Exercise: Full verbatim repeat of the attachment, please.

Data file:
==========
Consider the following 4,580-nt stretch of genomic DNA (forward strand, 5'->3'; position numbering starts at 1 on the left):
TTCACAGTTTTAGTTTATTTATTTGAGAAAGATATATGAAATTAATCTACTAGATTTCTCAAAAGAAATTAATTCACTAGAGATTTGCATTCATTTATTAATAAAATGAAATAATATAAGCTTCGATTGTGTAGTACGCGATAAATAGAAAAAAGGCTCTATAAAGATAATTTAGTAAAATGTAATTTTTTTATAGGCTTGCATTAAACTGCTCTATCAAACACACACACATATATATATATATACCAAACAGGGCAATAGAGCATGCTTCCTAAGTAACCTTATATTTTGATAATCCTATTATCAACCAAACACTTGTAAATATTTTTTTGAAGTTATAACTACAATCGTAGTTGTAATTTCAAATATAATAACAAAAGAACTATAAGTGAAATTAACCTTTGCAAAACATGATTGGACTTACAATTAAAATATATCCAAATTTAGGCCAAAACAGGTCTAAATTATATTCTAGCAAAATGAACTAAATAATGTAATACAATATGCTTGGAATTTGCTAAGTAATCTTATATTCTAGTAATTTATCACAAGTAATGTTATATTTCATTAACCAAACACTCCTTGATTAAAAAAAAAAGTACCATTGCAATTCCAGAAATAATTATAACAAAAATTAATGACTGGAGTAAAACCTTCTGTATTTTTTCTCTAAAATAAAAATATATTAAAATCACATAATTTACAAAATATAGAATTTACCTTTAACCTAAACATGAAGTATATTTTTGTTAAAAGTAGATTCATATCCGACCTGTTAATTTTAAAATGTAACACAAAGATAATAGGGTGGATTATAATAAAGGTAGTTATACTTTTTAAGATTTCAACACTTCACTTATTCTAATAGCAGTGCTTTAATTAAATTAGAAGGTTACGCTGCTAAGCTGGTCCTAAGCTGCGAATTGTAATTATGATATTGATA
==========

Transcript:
Consider the following 4,580-nt stretch of genomic DNA (forward strand, 5'->3'; position numbering starts at 1 on the left):
TTCACAGTTTTAGTTTATTTATTTGAGAAAGATATATGAAATTAATCTACTAGATTTCTCAAAAGAAATTAATTCACTAGAGATTTGCATTCATTTATTAATAAAATGAAATAATATAAGCTTCGATTGTGTAGTACGCGATAAATAGAAAAAAGGCTCTATAAAGATAATTTAGTAAAATGTAATTTTTTTATAGGCTTGCATTAAACTGCTCTATCAAACACACACACATATATATATATATACCAAACAGGGCAATAGAGCATGCTTCCTAAGTAACCTTATATTTTGATAATCCTATTATCAACCAAACACTTGTAAATATTTTTTTGAAGTTATAACTACAATCGTAGTTGTAATTTCAAATATAATAACAAAAGAACTATAAGTGAAATTAACCTTTGCAAAACATGATTGGACTTACAATTAAAATATATCCAAATTTAGGCCAAAACAGGTCTAAATTATATTCTAGCAAAATGAACTAAATAATGTAATACAATATGCTTGGAATTTGCTAAGTAATCTTATATTCTAGTAATTTATCACAAGTAATGTTATATTTCATTAACCAAACACTCCTTGATTAAAAAAAAAAGTACCATTGCAATTCCAGAAATAATTATAACAAAAATTAATGACTGGAGTAAAACCTTCTGTATTTTTTCTCTAAAATAAAAATATATTAAAATCACATAATTTACAAAATATAGAATTTACCTTTAACCTAAACATGAAGTATATTTTTGTTAAAAGTAGATTCATATCCGACCTGTTAATTTTAAAATGTAACACAAAGATAATAGGGTGGATTATAATAAAGGTAGTTATACTTTTTAAGATTTCAACACTTCACTTATTCTAATAGCAGTGCTTTAATTAAATTAGAAGGTTACGCTGCTAAGCTGGTCCTAAGCTGCGAATTGTAATTATGATATTGATA